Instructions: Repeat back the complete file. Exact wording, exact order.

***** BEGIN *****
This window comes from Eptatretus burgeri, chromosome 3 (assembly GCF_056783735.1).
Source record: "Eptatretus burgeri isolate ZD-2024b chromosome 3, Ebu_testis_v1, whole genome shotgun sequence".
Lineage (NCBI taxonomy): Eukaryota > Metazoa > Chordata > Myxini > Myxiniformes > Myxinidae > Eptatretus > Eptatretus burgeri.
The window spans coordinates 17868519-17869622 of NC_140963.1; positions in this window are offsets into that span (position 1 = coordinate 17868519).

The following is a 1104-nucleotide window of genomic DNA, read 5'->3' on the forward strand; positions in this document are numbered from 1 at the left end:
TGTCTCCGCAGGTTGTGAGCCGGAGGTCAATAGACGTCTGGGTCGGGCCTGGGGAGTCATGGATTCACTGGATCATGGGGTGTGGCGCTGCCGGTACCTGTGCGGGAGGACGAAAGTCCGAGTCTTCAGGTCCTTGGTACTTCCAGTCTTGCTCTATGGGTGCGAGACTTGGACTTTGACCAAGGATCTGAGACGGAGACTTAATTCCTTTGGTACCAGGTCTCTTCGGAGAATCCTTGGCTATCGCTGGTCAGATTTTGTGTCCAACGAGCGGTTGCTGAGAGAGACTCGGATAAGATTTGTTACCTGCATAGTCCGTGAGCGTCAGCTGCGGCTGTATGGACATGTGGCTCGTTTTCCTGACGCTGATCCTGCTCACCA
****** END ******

This window comes from Eptatretus burgeri, chromosome 3 (assembly GCF_056783735.1).
Source record: "Eptatretus burgeri isolate ZD-2024b chromosome 3, Ebu_testis_v1, whole genome shotgun sequence".
Lineage (NCBI taxonomy): Eukaryota > Metazoa > Chordata > Myxini > Myxiniformes > Myxinidae > Eptatretus > Eptatretus burgeri.
The window spans coordinates 17868519-17869622 of NC_140963.1; positions in this window are offsets into that span (position 1 = coordinate 17868519).

The following is a 1104-nucleotide window of genomic DNA, read 5'->3' on the forward strand; positions in this document are numbered from 1 at the left end:
TGTCTCCGCAGGTTGTGAGCCGGAGGTCAATAGACGTCTGGGTCGGGCCTGGGGAGTCATGGATTCACTGGATCATGGGGTGTGGCGCTGCCGGTACCTGTGCGGGAGGACGAAAGTCCGAGTCTTCAGGTCCTTGGTACTTCCAGTCTTGCTCTATGGGTGCGAGACTTGGACTTTGACCAAGGATCTGAGACGGAGACTTAATTCCTTTGGTACCAGGTCTCTTCGGAGAATCCTTGGCTATCGCTGGTCAGATTTTGTGTCCAACGAGCGGTTGCTGAGAGAGACTCGGATAAGATTTGTTACCTGCATAGTCCGTGAGCGTCAGCTGCGGCTGTATGGACATGTGGCTCGTTTTCCTGACGCTGATCCTGCTCACCA